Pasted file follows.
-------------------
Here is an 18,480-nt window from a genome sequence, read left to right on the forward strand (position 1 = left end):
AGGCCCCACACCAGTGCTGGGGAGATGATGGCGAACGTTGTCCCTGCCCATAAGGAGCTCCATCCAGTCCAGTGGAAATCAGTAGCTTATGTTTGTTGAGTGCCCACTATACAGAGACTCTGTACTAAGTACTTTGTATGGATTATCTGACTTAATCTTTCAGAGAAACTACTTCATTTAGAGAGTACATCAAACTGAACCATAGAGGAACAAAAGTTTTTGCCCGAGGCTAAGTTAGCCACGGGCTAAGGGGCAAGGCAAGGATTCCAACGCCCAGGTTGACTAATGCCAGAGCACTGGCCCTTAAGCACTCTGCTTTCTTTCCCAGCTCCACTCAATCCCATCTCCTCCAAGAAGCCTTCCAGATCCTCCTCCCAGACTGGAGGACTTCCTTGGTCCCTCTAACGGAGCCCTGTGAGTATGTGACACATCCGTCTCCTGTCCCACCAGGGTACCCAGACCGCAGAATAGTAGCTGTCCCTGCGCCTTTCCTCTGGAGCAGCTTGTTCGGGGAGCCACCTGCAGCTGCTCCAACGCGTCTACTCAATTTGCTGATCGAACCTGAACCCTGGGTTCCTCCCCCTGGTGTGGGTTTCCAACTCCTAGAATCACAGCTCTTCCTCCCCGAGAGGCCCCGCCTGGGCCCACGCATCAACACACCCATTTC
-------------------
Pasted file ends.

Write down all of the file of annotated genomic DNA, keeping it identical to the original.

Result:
Here is an 18,480-nt window from a genome sequence, read left to right on the forward strand (position 1 = left end):
AGGCCCCACACCAGTGCTGGGGAGATGATGGCGAACGTTGTCCCTGCCCATAAGGAGCTCCATCCAGTCCAGTGGAAATCAGTAGCTTATGTTTGTTGAGTGCCCACTATACAGAGACTCTGTACTAAGTACTTTGTATGGATTATCTGACTTAATCTTTCAGAGAAACTACTTCATTTAGAGAGTACATCAAACTGAACCATAGAGGAACAAAAGTTTTTGCCCGAGGCTAAGTTAGCCACGGGCTAAGGGGCAAGGCAAGGATTCCAACGCCCAGGTTGACTAATGCCAGAGCACTGGCCCTTAAGCACTCTGCTTTCTTTCCCAGCTCCACTCAATCCCATCTCCTCCAAGAAGCCTTCCAGATCCTCCTCCCAGACTGGAGGACTTCCTTGGTCCCTCTAACGGAGCCCTGTGAGTATGTGACACATCCGTCTCCTGTCCCACCAGGGTACCCAGACCGCAGAATAGTAGCTGTCCCTGCGCCTTTCCTCTGGAGCAGCTTGTTCGGGGAGCCACCTGCAGCTGCTCCAACGCGTCTACTCAATTTGCTGATCGAACCTGAACCCTGGGTTCCTCCCCCTGGTGTGGGTTTCCAACTCCTAGAATCACAGCTCTTCCTCCCCGAGAGGCCCCGCCTGGGCCCACGCATCAACACACCCATTTC